Karunakaran was witness, in particular, to the last phase of the war. In terms of loss of civilian life and property it was a costly operation, out of proportion to our island nation’s small population. Four out of his six volumes of poetry were written during this phase. The poems highlight the suffering and agony of a people caught in the war, having n choice, drifting without any sense of direction, to where the vagaries of war would take them. The LTTE kept over 300,000 civilians as human shield, closing all avenues of exit. Hunger, Starvation deteriorating Sanitation and Death were staring them in the face. Escape was impossible. The safety zones were not safe. Indiscriminate shelling by both sides was taking a heavy toll of human lives – young and old.
The suffering masses ask:
“What are we witness for?
Why have we become witness?
in bowing down before Death…..”
Life cut down by war
lies in the street bleeding
for dogs to small6
The poet uses the snake – image to suggest the sinister way in which war crawls leaving victims behind.
“As the war snake crawls
under our legs
head after head falls”7
Most of the poems in A Traveler’s Wartime Diary were composed between 2007 and 2009. The poet’s future – his very life – was uncertain. He still had access to the internet. That was how some of these poems reached net journals like Thinnai and Vaarapu and were read in literary circles. As the war was drawing to a close all communication ceased.
A traveller’s Wartime Diarywas publishedthree years after the end of the war The images in this collection are more specific and startling:
“I haven’t slept for centuries
In dark bunkers
in stinking graves
in courtyards reeking of death
in dry leaves crumpling under horses’ hoofs
where blood starts flowing in all directions
how can I keep count of time?”8
The poem now shifts to an imagery of ritual:
“Can’t put everything as aahuti
into this blazing fire
How to extinguish this endless fire?
This century’s grief cannot end
until a cold loving hand embraces me!9
The poem Falling out presents a terrifying vision:
“Streams ran dry
Jungles were ablaze
Smoke filled the air
Heavy curtains of Silence
hang in all directions of History”10
The inner struggle cannot go on forever. The poet has to decide:
“No, I can’t
I cannot continue
to be torn endlessly
in this land of growing pain
as the witness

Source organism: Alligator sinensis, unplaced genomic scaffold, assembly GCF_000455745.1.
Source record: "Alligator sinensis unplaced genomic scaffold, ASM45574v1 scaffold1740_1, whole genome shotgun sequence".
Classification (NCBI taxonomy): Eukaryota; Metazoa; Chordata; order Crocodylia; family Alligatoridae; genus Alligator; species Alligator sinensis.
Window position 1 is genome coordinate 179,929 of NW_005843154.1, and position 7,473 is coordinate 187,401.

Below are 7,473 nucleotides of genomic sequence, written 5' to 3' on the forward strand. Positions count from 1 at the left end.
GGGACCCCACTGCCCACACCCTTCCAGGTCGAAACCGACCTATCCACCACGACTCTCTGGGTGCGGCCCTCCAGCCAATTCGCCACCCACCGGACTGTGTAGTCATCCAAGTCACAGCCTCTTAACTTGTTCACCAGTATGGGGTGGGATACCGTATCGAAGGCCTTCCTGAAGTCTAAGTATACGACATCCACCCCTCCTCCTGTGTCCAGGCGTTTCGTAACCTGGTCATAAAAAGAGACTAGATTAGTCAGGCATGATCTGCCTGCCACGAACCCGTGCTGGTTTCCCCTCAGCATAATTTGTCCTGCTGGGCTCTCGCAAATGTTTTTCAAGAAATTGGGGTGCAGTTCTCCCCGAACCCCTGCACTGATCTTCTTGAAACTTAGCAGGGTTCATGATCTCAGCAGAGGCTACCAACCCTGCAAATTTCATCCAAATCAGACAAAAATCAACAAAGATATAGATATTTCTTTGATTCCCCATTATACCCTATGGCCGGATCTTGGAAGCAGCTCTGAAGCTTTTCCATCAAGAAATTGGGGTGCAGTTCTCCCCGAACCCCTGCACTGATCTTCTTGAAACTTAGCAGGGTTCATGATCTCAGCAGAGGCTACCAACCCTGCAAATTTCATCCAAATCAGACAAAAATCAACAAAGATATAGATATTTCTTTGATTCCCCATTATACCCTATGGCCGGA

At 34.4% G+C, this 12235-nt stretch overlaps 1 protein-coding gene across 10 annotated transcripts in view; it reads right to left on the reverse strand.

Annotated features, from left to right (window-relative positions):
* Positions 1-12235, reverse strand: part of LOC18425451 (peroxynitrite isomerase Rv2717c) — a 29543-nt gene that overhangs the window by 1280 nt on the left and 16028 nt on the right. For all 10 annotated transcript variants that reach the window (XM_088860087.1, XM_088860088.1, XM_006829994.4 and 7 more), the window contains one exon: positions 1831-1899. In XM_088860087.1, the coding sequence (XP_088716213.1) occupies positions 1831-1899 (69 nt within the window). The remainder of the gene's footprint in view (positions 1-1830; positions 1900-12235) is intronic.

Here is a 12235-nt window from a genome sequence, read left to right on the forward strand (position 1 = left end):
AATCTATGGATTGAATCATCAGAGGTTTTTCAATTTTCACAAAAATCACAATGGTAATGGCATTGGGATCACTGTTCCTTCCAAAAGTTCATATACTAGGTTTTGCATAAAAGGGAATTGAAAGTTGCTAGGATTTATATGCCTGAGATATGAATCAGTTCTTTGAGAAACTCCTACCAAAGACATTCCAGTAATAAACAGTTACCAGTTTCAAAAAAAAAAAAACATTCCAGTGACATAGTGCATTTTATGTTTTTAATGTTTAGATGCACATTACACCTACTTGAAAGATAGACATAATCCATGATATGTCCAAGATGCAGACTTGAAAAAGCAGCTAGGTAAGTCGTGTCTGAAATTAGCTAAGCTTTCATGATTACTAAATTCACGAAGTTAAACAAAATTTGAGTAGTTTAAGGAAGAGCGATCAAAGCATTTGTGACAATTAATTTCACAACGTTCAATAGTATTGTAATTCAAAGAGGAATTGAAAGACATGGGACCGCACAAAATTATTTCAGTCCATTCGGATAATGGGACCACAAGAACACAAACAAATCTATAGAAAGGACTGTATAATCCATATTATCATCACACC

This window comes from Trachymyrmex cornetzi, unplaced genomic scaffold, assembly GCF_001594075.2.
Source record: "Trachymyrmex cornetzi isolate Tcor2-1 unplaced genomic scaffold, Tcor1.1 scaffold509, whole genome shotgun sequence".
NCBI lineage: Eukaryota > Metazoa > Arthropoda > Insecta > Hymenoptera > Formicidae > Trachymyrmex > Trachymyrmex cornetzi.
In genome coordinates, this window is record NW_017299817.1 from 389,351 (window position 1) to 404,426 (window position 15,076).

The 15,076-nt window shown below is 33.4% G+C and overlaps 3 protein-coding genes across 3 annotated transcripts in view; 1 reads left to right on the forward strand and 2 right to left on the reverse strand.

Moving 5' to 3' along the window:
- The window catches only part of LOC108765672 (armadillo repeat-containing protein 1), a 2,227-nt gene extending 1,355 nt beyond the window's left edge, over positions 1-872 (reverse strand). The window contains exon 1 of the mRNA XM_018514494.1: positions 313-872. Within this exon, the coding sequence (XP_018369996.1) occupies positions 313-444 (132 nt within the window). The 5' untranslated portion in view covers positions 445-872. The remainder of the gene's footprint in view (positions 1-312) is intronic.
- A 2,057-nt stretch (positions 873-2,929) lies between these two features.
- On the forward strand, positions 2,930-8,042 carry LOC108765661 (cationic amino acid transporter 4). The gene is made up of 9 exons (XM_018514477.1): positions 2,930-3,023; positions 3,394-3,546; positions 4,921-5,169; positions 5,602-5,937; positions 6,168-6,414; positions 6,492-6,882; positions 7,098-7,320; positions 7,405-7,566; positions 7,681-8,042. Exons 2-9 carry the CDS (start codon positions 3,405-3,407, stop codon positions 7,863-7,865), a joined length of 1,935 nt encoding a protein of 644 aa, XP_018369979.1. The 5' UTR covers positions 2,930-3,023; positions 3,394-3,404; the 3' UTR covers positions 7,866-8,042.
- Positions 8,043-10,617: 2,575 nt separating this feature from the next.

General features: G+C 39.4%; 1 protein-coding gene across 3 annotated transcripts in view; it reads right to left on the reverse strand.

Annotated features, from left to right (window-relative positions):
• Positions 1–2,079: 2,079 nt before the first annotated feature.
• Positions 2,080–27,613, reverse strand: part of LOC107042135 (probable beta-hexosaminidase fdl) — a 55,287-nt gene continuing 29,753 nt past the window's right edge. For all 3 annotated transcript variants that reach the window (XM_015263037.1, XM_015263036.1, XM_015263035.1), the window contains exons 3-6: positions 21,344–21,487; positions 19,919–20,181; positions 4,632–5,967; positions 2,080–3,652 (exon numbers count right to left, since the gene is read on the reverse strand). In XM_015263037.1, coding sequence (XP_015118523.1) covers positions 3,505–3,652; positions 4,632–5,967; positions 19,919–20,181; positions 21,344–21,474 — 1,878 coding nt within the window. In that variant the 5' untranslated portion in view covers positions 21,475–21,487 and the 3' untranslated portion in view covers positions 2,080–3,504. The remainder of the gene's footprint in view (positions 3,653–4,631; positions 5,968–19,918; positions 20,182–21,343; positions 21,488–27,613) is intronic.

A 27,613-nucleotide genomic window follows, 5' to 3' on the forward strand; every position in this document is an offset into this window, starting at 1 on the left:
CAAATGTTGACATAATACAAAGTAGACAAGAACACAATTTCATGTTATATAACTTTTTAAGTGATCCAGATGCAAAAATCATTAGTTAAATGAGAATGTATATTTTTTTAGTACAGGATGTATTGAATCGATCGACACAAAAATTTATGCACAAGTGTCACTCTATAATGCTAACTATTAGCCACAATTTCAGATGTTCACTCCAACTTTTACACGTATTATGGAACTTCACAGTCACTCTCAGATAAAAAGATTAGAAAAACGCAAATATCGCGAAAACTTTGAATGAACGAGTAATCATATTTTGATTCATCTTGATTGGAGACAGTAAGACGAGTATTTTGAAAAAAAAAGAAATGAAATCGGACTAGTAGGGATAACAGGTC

as the killer
as the victim!
I fall out
in search of a spring!
The roaming herd
has to find its own direction”11
The poem The Cross, last kiss, Punishment and the need to tell the Truth is a very powerful one. The suffering of the drifting civilians parallels the passion of Christ.
“Before the great grief
All masquerades vanish
Let them weep
Let them curse
They want to speak the truth……”12
It is no secret that the LTTE kept over 300,000 civilians as human shield, closing all avenues of exit. Anyone who tried to escape was summarily dealt with. The plight and predicament of this trapped humanity are brought out poignantly in the following lines:
“The great king had planted his sword
on that road
The shadow of fear pushed everything
into the valley of Silence
All avenues had been closed
in search of an avenue
in search of a Fate
But in all directions
the swords of the great king
had been planted
The valley of Silence
became a huge grave
And a huge prison
devoured the great king’s entourage”13
This refers to the surrender of the LTTE cadres who were detained in camps.
TheTheatre of Death is a long poem in the collection which captures the final moments of suffering, uncertainty and fear which possessed the trapped civilians as the noose tightened
“Frozen in the bunkers
Not knowing who to believe
Not knowing what to accept
The stench of rotting corpses
And the faeces slapping them
They got no answers to their questions”14
The irony of the situation was that the very people for whose so – called liberation this war was fought, were out in the open, exposed to the elements and the shelling but the commanders were in the bunkers. Karunakaran doesn’t spare the priests and the officials who left the people in the lurch.